HIGH POINT Ciaran McDonald’s last great deed for Mayo was kicking the winner against Dublin in the All-Ireland semi-final in August 2006. Pic: Sportsfile
More trials and tribulations
IN baring his soul to a Dublin newspaper Ciaran McDonald has re-awakened memories that would have been best left undisturbed among the football canons of the subconscious.
McDonald’s tussle with authority is not a new phenomenon. Hitches between our brightest stars and Big Brother have blemished Mayo football periodically down the decades.
Obscured by their success of 1936 were the ripples of discontent among some Mayo players over the surprise selection of Seamus O’Malley, who captained that team and was also county secretary.
A celebrated letter written in 1948 by a group of malcontents — which included Sean Flanagan and Eamonn Mongey — to an apathetic County Board, prologued the story of the illustrious Fifties.
In the Sixties jinking Joe Corcoran fell foul of the selectors and was dropped from a trip to America. In the early Nineties players objected to tactics adopted in training by Brian McDonald.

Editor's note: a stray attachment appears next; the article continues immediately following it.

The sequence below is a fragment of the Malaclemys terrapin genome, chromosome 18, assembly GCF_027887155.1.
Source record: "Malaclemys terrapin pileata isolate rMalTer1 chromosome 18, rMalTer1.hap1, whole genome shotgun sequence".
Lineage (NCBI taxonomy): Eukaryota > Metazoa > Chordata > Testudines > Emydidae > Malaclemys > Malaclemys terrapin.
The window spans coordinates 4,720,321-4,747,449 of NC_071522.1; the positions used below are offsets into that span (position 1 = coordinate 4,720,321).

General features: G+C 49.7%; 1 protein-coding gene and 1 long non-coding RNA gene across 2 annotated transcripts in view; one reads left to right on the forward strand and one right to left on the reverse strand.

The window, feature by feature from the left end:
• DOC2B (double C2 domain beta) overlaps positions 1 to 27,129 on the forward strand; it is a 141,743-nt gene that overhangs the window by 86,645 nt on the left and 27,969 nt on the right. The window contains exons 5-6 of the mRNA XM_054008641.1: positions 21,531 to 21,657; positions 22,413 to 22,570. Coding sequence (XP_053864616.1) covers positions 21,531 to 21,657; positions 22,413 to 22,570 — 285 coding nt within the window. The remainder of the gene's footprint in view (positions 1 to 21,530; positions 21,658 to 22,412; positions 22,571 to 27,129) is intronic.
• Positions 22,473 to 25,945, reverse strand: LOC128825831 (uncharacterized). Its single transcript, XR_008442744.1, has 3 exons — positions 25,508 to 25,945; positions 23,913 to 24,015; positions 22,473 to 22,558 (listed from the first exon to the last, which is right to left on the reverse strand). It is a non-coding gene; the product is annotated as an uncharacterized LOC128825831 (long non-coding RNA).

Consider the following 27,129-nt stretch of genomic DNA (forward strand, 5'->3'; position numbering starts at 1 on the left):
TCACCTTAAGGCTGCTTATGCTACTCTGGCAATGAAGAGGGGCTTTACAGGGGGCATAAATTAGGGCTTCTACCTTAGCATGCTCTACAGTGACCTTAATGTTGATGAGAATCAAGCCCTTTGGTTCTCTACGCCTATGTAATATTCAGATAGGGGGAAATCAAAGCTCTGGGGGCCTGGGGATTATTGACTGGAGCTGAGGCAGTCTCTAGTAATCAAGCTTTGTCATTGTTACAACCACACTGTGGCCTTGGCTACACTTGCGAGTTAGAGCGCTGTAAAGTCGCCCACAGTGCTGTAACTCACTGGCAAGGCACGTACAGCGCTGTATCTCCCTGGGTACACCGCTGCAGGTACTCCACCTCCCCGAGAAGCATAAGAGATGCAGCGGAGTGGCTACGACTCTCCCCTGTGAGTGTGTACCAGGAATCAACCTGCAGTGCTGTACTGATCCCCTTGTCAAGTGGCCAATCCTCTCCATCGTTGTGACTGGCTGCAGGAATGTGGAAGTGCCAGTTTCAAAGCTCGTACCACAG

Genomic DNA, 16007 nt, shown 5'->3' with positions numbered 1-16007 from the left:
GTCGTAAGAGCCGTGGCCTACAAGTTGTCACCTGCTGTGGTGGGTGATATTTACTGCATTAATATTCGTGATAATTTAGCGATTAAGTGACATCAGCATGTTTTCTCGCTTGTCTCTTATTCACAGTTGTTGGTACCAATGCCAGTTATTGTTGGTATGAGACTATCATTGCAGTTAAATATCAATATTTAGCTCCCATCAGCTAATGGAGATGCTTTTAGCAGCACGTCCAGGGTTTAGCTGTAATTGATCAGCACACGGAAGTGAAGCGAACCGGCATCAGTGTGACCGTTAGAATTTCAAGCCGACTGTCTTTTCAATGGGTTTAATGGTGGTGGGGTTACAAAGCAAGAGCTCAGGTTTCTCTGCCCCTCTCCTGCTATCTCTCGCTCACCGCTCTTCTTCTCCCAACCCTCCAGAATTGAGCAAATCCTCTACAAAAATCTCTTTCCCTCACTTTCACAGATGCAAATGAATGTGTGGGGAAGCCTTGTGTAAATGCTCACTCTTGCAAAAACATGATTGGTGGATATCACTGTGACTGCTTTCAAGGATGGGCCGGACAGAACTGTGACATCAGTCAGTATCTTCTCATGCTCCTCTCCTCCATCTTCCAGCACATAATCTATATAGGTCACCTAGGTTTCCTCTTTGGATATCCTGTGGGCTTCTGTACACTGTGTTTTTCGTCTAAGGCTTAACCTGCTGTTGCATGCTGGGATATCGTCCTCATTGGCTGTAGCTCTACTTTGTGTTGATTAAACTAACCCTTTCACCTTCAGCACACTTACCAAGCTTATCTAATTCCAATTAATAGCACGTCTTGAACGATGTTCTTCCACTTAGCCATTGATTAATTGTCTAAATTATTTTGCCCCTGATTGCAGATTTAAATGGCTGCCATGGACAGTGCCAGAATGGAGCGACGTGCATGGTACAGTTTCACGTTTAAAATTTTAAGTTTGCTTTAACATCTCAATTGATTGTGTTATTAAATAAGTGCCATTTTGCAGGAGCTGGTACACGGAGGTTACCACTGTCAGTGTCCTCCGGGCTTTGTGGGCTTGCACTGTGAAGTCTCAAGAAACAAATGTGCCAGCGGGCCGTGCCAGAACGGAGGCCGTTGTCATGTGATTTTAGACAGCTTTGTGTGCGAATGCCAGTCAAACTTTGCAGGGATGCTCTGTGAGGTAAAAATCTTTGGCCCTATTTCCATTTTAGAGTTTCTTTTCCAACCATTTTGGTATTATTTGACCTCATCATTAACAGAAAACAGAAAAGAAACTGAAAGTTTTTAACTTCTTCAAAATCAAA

The previous decade belonged to Padraig Brogan. In his left foot, the Knockmore man carried the hopes of a new generation of footballers and supporters, but they died when his tangled web of emotional confusion brought a premature end to such a promising career.
Brogan’s was not an intermittent talent. He won an All-Ireland Colleges senior championship with St Jarlath’s in 1982. His performance at midfield prompted Galway’s great full-forward of the Fifties, Frank Stockwell, to rank the Knockmore man’s display among the greatest he had ever seen for St Jarlath’s.
Laden with club honours, an U-21 medal is the sum of his All-Ireland honours at county level however. He scored some wonder goals for Mayo, but the lights went out on his potential much too early.
John Maughan had trouble with David Brady late in the Ballina man’s career and, lest it be forgotten, Ciaran McDonald’s communications with management were less than cordial four years ago.
On the occasion of the FBD final of 2004 the Crossmolina man failed to turn up. Conscious of a public apology Mid-West Radio was obliged to make a few weeks earlier for announcing McDonald’s premature retirement from county football, greater effort was made to find the reason for his absence on this occasion.
The retraction was forced on the radio station after Mayo GAA Board dismissed the report as being untrue, McDonald having denied reaching any such decision.